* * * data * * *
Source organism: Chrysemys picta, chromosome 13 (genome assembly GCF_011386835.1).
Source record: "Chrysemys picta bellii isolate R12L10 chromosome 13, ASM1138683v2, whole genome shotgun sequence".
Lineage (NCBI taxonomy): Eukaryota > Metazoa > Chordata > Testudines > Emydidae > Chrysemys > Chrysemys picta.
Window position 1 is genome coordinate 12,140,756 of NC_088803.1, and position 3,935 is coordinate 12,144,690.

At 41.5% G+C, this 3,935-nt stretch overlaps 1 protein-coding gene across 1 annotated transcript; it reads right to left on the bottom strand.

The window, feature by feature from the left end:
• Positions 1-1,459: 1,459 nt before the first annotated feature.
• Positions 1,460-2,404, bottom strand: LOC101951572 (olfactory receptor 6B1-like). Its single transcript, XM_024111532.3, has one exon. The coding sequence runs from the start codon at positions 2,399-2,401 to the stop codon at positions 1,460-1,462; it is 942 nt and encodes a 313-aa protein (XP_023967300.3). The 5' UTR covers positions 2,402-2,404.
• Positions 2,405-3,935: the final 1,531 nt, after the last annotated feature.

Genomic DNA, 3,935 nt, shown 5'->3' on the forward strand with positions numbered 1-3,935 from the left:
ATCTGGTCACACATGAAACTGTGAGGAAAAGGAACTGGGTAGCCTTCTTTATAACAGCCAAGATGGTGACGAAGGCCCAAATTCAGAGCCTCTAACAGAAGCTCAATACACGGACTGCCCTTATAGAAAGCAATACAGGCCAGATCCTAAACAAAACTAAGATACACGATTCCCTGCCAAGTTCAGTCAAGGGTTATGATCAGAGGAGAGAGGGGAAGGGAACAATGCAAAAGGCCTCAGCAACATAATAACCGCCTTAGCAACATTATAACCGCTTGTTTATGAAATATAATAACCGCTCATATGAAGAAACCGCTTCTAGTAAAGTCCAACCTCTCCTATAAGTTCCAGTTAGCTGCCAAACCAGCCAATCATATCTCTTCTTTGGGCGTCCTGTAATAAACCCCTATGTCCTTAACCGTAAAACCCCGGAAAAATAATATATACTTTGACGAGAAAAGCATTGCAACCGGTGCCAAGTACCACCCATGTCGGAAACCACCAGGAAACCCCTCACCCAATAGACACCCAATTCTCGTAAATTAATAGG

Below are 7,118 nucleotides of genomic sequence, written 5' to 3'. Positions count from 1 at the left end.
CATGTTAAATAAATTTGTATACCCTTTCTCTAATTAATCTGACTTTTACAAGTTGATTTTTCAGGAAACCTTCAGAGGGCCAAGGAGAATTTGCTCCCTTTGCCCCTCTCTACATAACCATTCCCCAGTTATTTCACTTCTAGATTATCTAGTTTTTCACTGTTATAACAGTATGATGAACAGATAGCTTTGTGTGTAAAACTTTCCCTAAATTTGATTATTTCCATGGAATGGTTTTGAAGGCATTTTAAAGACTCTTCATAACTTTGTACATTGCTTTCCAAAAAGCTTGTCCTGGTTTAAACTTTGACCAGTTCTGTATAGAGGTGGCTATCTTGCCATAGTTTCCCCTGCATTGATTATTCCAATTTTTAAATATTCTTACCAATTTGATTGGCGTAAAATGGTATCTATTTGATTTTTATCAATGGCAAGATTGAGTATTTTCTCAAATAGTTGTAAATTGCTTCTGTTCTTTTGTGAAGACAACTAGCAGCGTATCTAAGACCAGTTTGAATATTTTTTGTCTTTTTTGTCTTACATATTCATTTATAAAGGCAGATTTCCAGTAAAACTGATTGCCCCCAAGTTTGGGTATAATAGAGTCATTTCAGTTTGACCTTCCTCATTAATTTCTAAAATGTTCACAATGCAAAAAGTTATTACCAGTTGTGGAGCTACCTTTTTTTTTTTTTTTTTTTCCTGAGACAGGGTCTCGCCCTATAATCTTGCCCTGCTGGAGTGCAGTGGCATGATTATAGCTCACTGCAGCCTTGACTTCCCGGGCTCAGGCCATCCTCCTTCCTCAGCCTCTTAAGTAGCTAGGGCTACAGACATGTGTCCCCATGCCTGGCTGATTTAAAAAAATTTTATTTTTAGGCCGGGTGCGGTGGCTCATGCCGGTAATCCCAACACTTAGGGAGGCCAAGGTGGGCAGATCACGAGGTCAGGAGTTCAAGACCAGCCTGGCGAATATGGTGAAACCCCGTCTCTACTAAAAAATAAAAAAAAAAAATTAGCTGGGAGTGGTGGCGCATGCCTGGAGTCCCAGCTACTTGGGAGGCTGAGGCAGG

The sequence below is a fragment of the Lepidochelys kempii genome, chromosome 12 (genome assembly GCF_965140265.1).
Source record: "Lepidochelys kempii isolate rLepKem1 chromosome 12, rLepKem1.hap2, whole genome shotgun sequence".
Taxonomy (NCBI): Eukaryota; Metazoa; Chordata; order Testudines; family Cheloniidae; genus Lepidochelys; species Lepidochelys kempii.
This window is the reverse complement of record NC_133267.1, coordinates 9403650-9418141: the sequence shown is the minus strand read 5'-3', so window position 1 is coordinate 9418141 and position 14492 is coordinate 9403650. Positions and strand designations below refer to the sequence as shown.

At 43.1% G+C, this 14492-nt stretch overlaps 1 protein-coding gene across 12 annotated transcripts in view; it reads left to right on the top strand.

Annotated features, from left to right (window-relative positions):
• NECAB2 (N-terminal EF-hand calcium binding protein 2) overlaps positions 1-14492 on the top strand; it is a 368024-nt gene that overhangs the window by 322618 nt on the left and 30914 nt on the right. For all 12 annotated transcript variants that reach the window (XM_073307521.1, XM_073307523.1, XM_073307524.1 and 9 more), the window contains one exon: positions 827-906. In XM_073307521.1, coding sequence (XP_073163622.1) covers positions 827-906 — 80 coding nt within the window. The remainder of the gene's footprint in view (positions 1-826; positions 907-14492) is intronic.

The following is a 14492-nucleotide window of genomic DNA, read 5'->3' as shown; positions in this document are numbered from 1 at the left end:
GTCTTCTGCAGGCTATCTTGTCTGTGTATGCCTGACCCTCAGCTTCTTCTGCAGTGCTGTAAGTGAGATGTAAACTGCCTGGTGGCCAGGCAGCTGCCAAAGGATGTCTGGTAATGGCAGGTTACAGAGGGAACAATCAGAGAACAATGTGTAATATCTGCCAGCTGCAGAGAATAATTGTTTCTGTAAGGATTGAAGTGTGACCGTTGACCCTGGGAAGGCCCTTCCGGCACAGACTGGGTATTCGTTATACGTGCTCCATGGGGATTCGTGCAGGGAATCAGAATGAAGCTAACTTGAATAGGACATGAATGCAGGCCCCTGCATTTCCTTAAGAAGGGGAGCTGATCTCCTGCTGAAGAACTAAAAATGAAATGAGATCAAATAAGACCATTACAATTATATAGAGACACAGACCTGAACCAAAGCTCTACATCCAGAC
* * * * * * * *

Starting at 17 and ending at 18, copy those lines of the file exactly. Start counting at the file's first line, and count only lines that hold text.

This window is the reverse complement of record NC_133267.1, coordinates 9403650-9418141: the sequence shown is the minus strand read 5'-3', so window position 1 is coordinate 9418141 and position 14492 is coordinate 9403650. Positions and strand designations below refer to the sequence as shown.

At 43.1% G+C, this 14492-nt stretch overlaps 1 protein-coding gene across 12 annotated transcripts in view; it reads left to right on the top strand.